In lieu of Simon Kinberg’s “Dark Phoenix” hitting theaters today, it only made sense to show the versatile “mutant” acting abilities of its ensemble. Because of the larger roster, the piece will be broken up into two parts across two weeks. Featured below are the upperclassmen of performers who have done a stellar job representing the X-Men of yesteryear. Without further ado, here are the best genre performances outside of this franchise from Sophie Turner (Jean Grey/Dark Phoenix), Michael Fassbender (Magneto), James McAvoy (Professor X), Jennifer Lawrence (Mystique), and Nicholas Hoult (Beast).
5Sophie Turner as Sansa Stark in “Game of Thrones” (2010-2019)
You don’t need to be telepathic to guess this one. Sophie Turner’s screen debut is also her greatest as the eldest daughter of Eddard and Catelyn Stark. As Sansa, the actress sends the eventual Queen of the North on a grueling journey from naive noble maiden to military tactician and sovereign ruler. Through it all, Sansa’s strength is unwavering thanks to Turner’s ability to exude steadfast resolve even when her eyes betray concern. Despite facing the worst of mankind and evil, Sansa’s power pulsates throughout Westeros by series’ end. If that stupendously realized arc doesn’t earn Sophie Turner an Emmy nomination, it would be a grievous error in character evaluation.
4Michael Fassbender as David 8/Walter One in “Alien: Covenant” (2017)
Michael Fassbender is double the trouble in this sequel to the “Alien” prequel, “Prometheus.” As the nefarious cyborg David, Fassbender channels the madness of Shakespeare’s most tragic villains. His android’s motivations travel from empathetic to diabolical. David wipes out an entire civilization, not to mention murdering his sole surviving human friend from their first mission, Doctor Elizabeth Shaw (Noomi Rapace). When the newer model, Walter, encounters his double, Fassbender heightens the allure of reflection. In the film’s best scene – and one of the most memorable moments in the entire franchise – Fassbender permeates the setting with intense homoeroticism when describing how to play an ancient flute. Even in Steve McQueen’s “Shame,” Fassbender’s sexual energy was never this alive.
3Jennifer Lawrence as Katniss Everdeen in “The Hunger Games” (2012)
Lawrence’s fierce and resourceful Katniss Everdeen is given remarkable source material flexing by the Oscar-winning actress throughout the film series. However, Lawrence’s fire burns brightest in the inaugural entry, as the world won’t soon forget her selfless plea to volunteer in the deadly Games in place of her young sister, Primrose (Willow Shields). Katniss is such an individual force of nature that her love triangle with Peeta (Josh Hutcherson) and Gale (Liam Hemsworth) is a complete afterthought. Even when she is in critical danger, Lawrence amasses so much confidence from the fandom that fear for Katniss’s safety is fleeting if nonexistent.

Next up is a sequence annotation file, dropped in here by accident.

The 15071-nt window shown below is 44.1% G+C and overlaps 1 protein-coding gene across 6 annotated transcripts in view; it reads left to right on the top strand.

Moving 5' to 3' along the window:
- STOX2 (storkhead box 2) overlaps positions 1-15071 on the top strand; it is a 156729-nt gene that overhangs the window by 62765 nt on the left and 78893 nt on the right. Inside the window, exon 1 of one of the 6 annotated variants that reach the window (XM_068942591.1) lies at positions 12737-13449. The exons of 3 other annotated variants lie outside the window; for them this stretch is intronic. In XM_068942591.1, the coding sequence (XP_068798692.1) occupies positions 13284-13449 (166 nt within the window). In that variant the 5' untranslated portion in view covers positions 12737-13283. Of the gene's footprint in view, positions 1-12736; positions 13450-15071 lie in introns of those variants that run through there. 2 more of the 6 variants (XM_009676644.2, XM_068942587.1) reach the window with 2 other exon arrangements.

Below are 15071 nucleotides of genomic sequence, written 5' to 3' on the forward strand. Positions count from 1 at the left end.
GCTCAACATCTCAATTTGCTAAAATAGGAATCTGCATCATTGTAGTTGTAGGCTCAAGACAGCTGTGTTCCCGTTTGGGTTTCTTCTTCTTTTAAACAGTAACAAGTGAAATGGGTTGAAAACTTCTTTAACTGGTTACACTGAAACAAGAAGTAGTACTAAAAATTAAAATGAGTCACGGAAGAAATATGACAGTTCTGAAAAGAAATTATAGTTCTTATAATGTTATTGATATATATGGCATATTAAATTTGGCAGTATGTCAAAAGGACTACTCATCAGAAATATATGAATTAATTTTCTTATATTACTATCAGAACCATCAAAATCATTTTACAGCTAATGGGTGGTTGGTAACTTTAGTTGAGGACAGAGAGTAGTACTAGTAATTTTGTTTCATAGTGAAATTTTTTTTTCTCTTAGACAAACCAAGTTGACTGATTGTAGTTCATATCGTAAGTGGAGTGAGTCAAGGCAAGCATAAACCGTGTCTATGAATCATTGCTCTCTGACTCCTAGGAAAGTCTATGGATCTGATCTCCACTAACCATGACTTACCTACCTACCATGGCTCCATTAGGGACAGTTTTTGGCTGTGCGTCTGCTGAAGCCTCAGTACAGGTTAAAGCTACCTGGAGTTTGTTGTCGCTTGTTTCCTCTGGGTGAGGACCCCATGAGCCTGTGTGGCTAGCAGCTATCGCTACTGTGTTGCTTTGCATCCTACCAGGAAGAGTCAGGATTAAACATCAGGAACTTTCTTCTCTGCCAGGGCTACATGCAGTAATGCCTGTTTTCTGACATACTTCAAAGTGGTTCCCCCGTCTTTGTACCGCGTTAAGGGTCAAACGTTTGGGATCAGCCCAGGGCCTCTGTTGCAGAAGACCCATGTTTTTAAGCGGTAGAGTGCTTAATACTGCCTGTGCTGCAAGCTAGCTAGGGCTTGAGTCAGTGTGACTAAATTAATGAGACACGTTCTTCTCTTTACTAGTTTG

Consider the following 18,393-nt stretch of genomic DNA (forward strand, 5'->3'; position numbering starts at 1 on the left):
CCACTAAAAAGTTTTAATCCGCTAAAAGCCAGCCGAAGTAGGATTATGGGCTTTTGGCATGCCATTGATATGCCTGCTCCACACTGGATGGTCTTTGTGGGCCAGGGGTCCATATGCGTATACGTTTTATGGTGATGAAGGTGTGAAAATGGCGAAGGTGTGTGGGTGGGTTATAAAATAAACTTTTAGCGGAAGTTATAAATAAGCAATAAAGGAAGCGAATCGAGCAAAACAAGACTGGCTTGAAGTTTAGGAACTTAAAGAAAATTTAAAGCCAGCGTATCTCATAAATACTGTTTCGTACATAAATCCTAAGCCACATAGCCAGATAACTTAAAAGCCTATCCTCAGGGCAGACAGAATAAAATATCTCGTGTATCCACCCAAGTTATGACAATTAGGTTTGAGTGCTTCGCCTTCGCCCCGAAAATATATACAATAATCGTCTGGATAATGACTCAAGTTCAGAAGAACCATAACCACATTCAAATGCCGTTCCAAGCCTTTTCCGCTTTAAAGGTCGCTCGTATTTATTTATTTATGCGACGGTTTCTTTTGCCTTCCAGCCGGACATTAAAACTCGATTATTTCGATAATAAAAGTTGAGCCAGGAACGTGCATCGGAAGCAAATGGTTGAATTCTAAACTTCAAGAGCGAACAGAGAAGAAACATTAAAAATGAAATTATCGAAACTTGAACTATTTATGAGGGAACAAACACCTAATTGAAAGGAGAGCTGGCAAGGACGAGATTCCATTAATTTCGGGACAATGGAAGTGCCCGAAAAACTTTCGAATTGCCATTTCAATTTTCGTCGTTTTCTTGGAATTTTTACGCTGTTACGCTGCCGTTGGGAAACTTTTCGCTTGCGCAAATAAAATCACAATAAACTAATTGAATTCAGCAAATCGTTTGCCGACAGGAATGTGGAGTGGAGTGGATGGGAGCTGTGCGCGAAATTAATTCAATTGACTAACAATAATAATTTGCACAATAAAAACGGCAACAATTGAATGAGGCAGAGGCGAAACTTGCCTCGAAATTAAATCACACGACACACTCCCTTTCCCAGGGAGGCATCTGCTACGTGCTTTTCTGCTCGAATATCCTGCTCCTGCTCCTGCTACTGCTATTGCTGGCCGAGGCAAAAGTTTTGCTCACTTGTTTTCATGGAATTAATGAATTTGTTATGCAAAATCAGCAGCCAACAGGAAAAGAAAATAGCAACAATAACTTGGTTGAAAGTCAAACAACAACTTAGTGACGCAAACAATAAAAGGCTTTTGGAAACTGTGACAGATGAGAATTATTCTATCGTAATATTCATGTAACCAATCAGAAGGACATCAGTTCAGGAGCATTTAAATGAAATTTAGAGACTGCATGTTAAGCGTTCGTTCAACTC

2James McAvoy as Kevin Wendell Crumb/The Horde in “Glass” (2019)
Buried underneath a dredge of negative reviews for M. Night’s Shyamalan’s latest is the finest two hours of James McAvoy’s career. Showing even more personality elasticity than “Split,” the British thespian magnifies pathos beneath the psychosis. In his lengthy monologues to Dr. Ellie Staple (Sarah Paulson), McAvoy demonstrates the isolation and entrapment of a mind unable to access freewill. Furthermore, he shows the dark dichotomy of brilliance and insanity, and the tragedy that comes with such internal strife. By the end, the audience is exhausted but nonetheless inspired by the free-flowing stamina of McAvoy’s masterclass acting.
1Nicholas Hoult as Nux in “Mad Max: Fury Road” (2015)
Hoult is guaranteed entry into Valhalla after this legendary performance. The young actor has always been focused and grounded when tackling a character, but in George Miller’s post-apocalyptic blockbuster he abandons technique for full surrender. As Nux, Hoult authenticates the desire to have a purpose in life, whether it be donating blood, being a vessel to a warlord’s vision, or latching onto a just cause.
In the end, Nux finds himself on a path of self-determination, where for once he isn’t literally chained to someone else’s dreams or ambitions. Thanks to his accidental fellowship with Max (Tom Hardy), Furiosa (Charlize Theron), and the liberated wives of Immortan Joe (Hugh Keays-Byrne), Nux comes to the conclusion that he is his own destiny-maker. Hoult proves that even in the most desolate of scenarios, redemption and identity ownership are still within reach.